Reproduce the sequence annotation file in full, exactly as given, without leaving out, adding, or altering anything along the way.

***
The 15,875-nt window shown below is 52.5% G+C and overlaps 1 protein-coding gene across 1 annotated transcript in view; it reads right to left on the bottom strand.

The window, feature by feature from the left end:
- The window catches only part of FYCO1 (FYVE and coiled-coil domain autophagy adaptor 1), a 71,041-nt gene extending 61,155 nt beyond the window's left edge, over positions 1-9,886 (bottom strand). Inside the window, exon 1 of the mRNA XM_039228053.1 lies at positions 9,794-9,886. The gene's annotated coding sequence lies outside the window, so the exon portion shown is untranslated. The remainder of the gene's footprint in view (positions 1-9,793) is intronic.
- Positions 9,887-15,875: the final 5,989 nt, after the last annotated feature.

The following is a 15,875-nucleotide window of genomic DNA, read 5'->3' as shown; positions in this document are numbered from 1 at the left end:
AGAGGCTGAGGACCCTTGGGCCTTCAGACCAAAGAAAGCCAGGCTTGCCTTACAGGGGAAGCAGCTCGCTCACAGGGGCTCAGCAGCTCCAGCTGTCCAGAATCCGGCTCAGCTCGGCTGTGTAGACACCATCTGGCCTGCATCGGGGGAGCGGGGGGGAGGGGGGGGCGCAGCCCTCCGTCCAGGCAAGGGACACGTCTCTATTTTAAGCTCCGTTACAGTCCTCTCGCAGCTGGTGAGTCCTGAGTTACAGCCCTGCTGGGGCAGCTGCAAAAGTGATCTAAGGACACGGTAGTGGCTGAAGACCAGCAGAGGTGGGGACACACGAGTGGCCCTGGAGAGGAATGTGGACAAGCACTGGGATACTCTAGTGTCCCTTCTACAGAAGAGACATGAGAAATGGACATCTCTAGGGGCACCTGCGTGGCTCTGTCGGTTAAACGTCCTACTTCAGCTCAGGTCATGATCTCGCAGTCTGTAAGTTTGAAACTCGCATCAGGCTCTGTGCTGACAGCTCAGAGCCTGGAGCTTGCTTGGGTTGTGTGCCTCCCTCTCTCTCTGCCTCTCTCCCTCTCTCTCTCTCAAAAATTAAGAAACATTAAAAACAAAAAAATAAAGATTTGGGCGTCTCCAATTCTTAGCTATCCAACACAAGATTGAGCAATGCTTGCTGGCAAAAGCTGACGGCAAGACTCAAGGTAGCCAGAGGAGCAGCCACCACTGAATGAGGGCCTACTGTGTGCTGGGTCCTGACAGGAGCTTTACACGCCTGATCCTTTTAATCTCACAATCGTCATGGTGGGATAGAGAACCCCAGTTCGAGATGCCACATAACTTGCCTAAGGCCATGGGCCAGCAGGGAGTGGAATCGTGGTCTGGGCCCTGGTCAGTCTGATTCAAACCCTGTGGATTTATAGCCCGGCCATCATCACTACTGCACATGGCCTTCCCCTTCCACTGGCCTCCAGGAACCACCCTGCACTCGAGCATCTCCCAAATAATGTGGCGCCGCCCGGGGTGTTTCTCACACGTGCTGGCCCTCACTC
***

The 15,875-nt window shown below is 52.5% G+C and overlaps 1 protein-coding gene across 1 annotated transcript in view; it reads right to left on the bottom strand.

The window, feature by feature from the left end:
- The window catches only part of FYCO1 (FYVE and coiled-coil domain autophagy adaptor 1), a 71,041-nt gene extending 61,155 nt beyond the window's left edge, over positions 1-9,886 (bottom strand). Inside the window, exon 1 of the mRNA XM_039228053.1 lies at positions 9,794-9,886. The gene's annotated coding sequence lies outside the window, so the exon portion shown is untranslated. The remainder of the gene's footprint in view (positions 1-9,793) is intronic.
- Positions 9,887-15,875: the final 5,989 nt, after the last annotated feature.

The following is a 15,875-nucleotide window of genomic DNA, read 5'->3' as shown; positions in this document are numbered from 1 at the left end:
AGAGGCTGAGGACCCTTGGGCCTTCAGACCAAAGAAAGCCAGGCTTGCCTTACAGGGGAAGCAGCTCGCTCACAGGGGCTCAGCAGCTCCAGCTGTCCAGAATCCGGCTCAGCTCGGCTGTGTAGACACCATCTGGCCTGCATCGGGGGAGCGGGGGGGAGGGGGGGGCGCAGCCCTCCGTCCAGGCAAGGGACACGTCTCTATTTTAAGCTCCGTTACAGTCCTCTCGCAGCTGGTGAGTCCTGAGTTACAGCCCTGCTGGGGCAGCTGCAAAAGTGATCTAAGGACACGGTAGTGGCTGAAGACCAGCAGAGGTGGGGACACACGAGTGGCCCTGGAGAGGAATGTGGACAAGCACTGGGATACTCTAGTGTCCCTTCTACAGAAGAGACATGAGAAATGGACATCTCTAGGGGCACCTGCGTGGCTCTGTCGGTTAAACGTCCTACTTCAGCTCAGGTCATGATCTCGCAGTCTGTAAGTTTGAAACTCGCATCAGGCTCTGTGCTGACAGCTCAGAGCCTGGAGCTTGCTTGGGTTGTGTGCCTCCCTCTCTCTCTGCCTCTCTCCCTCTCTCTCTCTCAAAAATTAAGAAACATTAAAAACAAAAAAATAAAGATTTGGGCGTCTCCAATTCTTAGCTATCCAACACAAGATTGAGCAATGCTTGCTGGCAAAAGCTGACGGCAAGACTCAAGGTAGCCAGAGGAGCAGCCACCACTGAATGAGGGCCTACTGTGTGCTGGGTCCTGACAGGAGCTTTACACGCCTGATCCTTTTAATCTCACAATCGTCATGGTGGGATAGAGAACCCCAGTTCGAGATGCCACATAACTTGCCTAAGGCCATGGGCCAGCAGGGAGTGGAATCGTGGTCTGGGCCCTGGTCAGTCTGATTCAAACCCTGTGGATTTATAGCCCGGCCATCATCACTACTGCACATGGCCTTCCCCTTCCACTGGCCTCCAGGAACCACCCTGCACTCGAGCATCTCCCAAATAATGTGGCGCCGCCCGGGGTGTTTCTCACACGTGCTGGCCCTCACTC